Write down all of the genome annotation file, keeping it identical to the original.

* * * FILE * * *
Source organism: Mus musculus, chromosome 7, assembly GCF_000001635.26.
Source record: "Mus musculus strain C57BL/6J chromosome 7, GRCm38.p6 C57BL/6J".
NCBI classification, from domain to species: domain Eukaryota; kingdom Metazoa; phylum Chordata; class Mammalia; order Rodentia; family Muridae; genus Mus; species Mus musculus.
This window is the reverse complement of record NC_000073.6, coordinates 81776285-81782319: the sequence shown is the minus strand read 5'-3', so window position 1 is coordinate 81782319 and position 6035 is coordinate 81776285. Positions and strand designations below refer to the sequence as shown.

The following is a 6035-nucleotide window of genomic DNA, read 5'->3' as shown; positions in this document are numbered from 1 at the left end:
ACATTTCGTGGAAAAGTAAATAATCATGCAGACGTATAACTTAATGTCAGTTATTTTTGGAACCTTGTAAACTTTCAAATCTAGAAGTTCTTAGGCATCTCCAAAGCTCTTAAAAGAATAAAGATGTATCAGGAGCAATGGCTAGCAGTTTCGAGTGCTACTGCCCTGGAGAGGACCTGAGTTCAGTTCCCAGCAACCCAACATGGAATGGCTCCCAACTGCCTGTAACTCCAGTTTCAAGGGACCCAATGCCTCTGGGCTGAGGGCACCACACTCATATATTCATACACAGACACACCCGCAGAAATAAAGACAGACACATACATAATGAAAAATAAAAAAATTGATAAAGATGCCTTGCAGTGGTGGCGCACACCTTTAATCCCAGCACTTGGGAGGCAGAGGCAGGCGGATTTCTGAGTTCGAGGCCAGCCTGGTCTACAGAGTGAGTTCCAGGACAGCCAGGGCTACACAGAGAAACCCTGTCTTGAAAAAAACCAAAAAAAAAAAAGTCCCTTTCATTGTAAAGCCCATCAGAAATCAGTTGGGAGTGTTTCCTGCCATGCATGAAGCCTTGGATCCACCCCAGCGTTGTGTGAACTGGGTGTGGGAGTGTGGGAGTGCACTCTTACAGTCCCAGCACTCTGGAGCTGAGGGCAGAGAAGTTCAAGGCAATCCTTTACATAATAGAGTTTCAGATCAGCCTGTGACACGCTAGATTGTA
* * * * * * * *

Source organism: Mus musculus, chromosome 7, assembly GCF_000001635.26.
Source record: "Mus musculus strain C57BL/6J chromosome 7, GRCm38.p6 C57BL/6J".
NCBI classification, from domain to species: domain Eukaryota; kingdom Metazoa; phylum Chordata; class Mammalia; order Rodentia; family Muridae; genus Mus; species Mus musculus.
This window is the reverse complement of record NC_000073.6, coordinates 81776285-81782319: the sequence shown is the minus strand read 5'-3', so window position 1 is coordinate 81782319 and position 6035 is coordinate 81776285. Positions and strand designations below refer to the sequence as shown.

The following is a 6035-nucleotide window of genomic DNA, read 5'->3' as shown; positions in this document are numbered from 1 at the left end:
ACATTTCGTGGAAAAGTAAATAATCATGCAGACGTATAACTTAATGTCAGTTATTTTTGGAACCTTGTAAACTTTCAAATCTAGAAGTTCTTAGGCATCTCCAAAGCTCTTAAAAGAATAAAGATGTATCAGGAGCAATGGCTAGCAGTTTCGAGTGCTACTGCCCTGGAGAGGACCTGAGTTCAGTTCCCAGCAACCCAACATGGAATGGCTCCCAACTGCCTGTAACTCCAGTTTCAAGGGACCCAATGCCTCTGGGCTGAGGGCACCACACTCATATATTCATACACAGACACACCCGCAGAAATAAAGACAGACACATACATAATGAAAAATAAAAAAATTGATAAAGATGCCTTGCAGTGGTGGCGCACACCTTTAATCCCAGCACTTGGGAGGCAGAGGCAGGCGGATTTCTGAGTTCGAGGCCAGCCTGGTCTACAGAGTGAGTTCCAGGACAGCCAGGGCTACACAGAGAAACCCTGTCTTGAAAAAAACCAAAAAAAAAAAAGTCCCTTTCATTGTAAAGCCCATCAGAAATCAGTTGGGAGTGTTTCCTGCCATGCATGAAGCCTTGGATCCACCCCAGCGTTGTGTGAACTGGGTGTGGGAGTGTGGGAGTGCACTCTTACAGTCCCAGCACTCTGGAGCTGAGGGCAGAGAAGTTCAAGGCAATCCTTTACATAATAGAGTTTCAGATCAGCCTGTGACACGCTAGATTGTA